STRs consist of tandemly repeated DNA units ranging from two to six nucleotides (Table 1). They are one of DNA fingerprinting with highly polymorphic variable number of tandem repeats. STRs are also the most powerful genetic tools in human and other species on molecular marker-based analysis, such as the genetic diversity assessment of rice germplasm using molecular markers, DNA markers RAPD and SSR to assess the genetic diversity of rice germplasm, genetic diversity and population structure of wheat landraces, molecular marker-based analysis of genetic diversity and population structure of tomato landraces, DNA fingerprinting and genetic diversity analysis of medicinal plant species in the genus Curcuma and so on [24,25,26,27]. In this study, we wondered whether or not STRs are linked with spouse selection, and conducted a series of experiments to explore it.

In the present study, we examined 19 STR loci disseminated across various chromosomes. As per international standard half-automated procedure was used, using commercial multiplex kits and reliable assays. To minimize bias and reduce operating errors, all data were analyzed with standard software packages. In theory, at 19 STR loci the alleles can be distributed randomly. Thus, STRs polymorphisms and other genes, such as HLA polymorphisms, are associated to different diseases very closely [28,29,30,31]. At these STR loci, an imbalance in the allele distribution may be seen in the couples. Our results showed that the numbers of same STR alleles between spouses were more than that between randomly matched population, and lunula counts were a strong similarity between husband and wife and support the above-mentioned hypothesis. We studied in the couple groups that in STR alleles, the matching values were significantly greater than in the random population, indicating that spouse selection may have a genetic basis.

Traditionally, when choosing a spouse, these external genetic factors, such as height and weight can affect the spouse selection, which can be attributed mainly to the role of social factors. The lunula counts of the fingertips were not used as an objective indicator, which can be attributed mainly to the role of biological factors. The ermatoglyphics of human fingertips as biomarkers have already been reported in spouse selection [32].In this study, it was found that the lunula counts between the couples had a very high similarity, when studying the genetic relationship of the lunula count of the fingertips in the spouse selection. Moreover, the lunula count distributions of the mates were different from the random population.

In the present study, the fingertip lunula counts were obtained from 554 randomly selected couples and 1000 individuals from the random population. We found that the constituent ratios for each count were distinctly similar among the husband, wife, and random populations, indicating the collection of reliable data. In theory, the lunula count of a spouse is expected to be independent of that of their partner, resulting no inherent relationship in spouse selection. Nevertheless, our results exhibited an exceptional distribution between spouses compared with the randomly matched population, which was contrary to the common random independent assortment of couples. Therefore, it is important to approach the discussion of biological factors and genetic characteristics with sensitivity, respecting individual autonomy and diverse cultural perspectives. Further research is necessary to fully comprehend the intricacies of how biological factors and genetic characteristics play a role in spouse selection and to establish ethical guidelines for any potential applications.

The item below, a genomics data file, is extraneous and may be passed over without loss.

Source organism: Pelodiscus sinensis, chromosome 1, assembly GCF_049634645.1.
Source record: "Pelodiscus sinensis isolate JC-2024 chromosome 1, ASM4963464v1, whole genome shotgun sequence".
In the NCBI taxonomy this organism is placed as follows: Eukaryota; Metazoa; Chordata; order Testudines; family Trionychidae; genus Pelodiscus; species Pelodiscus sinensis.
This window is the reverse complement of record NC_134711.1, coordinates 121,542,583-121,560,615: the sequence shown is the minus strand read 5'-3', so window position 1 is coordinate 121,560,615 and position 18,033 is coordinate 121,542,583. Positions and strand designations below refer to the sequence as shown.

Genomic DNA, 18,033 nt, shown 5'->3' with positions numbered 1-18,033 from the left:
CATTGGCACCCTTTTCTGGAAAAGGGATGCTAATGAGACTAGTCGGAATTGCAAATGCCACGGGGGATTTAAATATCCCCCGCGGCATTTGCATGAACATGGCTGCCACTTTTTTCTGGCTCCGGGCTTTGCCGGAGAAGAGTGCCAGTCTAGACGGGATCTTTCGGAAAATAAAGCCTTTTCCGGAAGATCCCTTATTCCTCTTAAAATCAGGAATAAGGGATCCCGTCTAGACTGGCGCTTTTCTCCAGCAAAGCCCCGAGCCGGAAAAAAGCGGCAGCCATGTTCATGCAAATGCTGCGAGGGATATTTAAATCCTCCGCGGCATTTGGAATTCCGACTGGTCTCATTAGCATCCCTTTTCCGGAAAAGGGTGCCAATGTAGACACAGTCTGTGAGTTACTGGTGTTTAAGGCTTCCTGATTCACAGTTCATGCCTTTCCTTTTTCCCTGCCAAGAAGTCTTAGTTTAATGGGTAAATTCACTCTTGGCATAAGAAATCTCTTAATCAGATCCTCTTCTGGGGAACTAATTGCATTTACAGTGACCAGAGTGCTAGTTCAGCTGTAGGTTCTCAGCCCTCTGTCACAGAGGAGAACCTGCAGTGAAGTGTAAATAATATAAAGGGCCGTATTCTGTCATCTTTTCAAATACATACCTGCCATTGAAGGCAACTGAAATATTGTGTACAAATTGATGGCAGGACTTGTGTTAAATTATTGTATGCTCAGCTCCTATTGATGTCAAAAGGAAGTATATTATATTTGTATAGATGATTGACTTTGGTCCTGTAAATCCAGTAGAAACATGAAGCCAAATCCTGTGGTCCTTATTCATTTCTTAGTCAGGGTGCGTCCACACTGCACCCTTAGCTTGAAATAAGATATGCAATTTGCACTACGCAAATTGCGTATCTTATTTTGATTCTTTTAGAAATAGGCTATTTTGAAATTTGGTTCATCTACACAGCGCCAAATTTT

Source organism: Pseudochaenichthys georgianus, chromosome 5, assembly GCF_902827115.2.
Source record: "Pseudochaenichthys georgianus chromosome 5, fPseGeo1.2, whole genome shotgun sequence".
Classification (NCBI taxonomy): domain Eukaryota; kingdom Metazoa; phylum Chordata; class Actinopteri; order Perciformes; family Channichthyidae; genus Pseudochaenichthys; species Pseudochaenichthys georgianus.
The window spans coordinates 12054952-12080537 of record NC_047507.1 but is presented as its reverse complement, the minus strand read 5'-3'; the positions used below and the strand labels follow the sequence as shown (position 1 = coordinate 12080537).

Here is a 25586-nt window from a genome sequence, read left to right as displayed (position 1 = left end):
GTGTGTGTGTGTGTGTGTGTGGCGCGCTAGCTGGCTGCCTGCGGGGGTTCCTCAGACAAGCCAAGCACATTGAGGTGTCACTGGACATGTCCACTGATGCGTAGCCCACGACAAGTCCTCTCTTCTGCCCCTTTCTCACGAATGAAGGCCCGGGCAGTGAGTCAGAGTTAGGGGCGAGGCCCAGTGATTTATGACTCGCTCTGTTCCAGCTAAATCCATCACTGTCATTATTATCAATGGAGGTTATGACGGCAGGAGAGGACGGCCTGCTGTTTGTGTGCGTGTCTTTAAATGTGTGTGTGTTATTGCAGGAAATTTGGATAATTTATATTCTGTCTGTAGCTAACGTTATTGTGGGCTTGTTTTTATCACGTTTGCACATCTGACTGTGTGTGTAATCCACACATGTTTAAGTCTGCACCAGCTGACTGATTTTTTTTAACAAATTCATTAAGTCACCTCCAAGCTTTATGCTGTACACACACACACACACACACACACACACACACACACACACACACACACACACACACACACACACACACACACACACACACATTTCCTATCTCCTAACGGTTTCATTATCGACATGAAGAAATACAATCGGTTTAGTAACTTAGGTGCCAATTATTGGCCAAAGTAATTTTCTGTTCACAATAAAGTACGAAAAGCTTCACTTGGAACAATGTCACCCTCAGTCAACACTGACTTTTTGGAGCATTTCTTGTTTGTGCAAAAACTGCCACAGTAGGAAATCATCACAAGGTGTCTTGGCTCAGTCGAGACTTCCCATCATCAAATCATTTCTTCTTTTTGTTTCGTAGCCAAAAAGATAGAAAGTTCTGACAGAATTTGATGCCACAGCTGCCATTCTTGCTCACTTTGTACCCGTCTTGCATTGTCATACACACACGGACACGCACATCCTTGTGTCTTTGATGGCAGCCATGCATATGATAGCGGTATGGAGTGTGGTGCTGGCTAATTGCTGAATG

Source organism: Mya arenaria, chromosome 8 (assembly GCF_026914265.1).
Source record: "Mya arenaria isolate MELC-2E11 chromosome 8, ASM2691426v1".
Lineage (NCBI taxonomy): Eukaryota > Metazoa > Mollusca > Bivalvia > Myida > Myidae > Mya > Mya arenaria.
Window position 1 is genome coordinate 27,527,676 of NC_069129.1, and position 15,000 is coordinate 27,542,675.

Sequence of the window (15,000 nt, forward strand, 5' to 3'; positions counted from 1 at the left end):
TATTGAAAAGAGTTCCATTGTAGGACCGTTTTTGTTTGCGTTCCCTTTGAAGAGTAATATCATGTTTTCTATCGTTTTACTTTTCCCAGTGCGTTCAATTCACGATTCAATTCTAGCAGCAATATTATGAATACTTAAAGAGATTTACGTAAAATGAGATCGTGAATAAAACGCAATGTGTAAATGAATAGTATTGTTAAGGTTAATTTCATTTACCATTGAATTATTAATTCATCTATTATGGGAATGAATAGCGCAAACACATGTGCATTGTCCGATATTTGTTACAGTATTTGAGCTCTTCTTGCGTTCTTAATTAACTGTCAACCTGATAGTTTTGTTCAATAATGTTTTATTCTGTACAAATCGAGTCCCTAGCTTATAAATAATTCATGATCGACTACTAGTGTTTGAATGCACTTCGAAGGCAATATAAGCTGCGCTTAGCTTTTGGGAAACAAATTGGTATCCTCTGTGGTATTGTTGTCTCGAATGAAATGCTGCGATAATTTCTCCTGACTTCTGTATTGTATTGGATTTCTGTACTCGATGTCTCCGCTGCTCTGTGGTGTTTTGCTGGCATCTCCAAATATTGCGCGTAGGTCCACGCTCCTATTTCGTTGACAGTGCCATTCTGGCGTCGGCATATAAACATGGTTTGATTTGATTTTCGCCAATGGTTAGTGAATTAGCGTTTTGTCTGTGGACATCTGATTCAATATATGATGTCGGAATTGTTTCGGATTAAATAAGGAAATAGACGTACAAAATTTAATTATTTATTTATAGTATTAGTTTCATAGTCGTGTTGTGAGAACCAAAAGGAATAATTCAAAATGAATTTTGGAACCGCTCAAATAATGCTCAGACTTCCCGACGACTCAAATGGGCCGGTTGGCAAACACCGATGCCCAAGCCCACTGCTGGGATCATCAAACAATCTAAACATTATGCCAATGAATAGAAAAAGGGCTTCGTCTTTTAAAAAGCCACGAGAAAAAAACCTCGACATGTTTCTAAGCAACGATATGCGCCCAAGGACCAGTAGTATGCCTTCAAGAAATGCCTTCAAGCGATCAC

Upon extensive inspection of our data, we observed that numbers of same STR alleles between spouses (matching value) were more than that between randomly matched population, and lunula counts were a strong similarity between husband and wife.The cross-validation of the above two mentioned analytical results showed a notable contribution to spouse selection. The idea that biological factors and genetic characteristics influence spouse selection adds depth to our understanding of human relationships. As technology and scientific knowledge continue to evolve, it is important to approach this topic with an open mind, seeking a balance between scientific evidence, personal agency, and cultural context to ensure that discussions related to spouse selection remain respectful and inclusive for healthier and more resilient offspring.

Data availability

No additional data are available all relevant data are provided with in the manuscript.



histocompatibility complex


polymerase chain reaction


short tandem repeats


  1. Sefcek JA, Brumbach BH, Vasquez G, Miller GFJJP, Sexuality H. The evolutionary psychology of human mate choice: how ecology, genes, fertility, and fashion influence mating strategies. 2007, 18(2–3):125–82.

  2. Samani, SJPr. Important criteria for spouse selection in a sample of iranian youth. 2007, 100(1):59–65.

  3. Kempenaers BJAitSoB: Mate choice and genetic quality: a review of the heterozygosity theory. 2007, 37:189–278.

  4. Samani S, Ryan BAJP. Spouse selection: important criteria and age preferences of an iranian sample. 2008, 103(2):535–44.

  5. Fan H, Chu J-YJG. Proteomics, bioinformatics: a brief review of short tandem repeat mutation. 2007, 5(1):7–14.

  6. Keerti A, Ninave SJC. DNA fingerprinting: use of autosomal short tandem repeats in forensic DNA typing. 2022, 14(10).

  7. Wyner N, Barash M, McNevin DJF. Forensic autosomal short tandem repeats and their potential association with phenotype. 2020, 11:884.

  8. Butler, JMJJofs. Genetics and genomics of core short tandem repeat loci used in human identity testing. 2006, 51(2):253–65.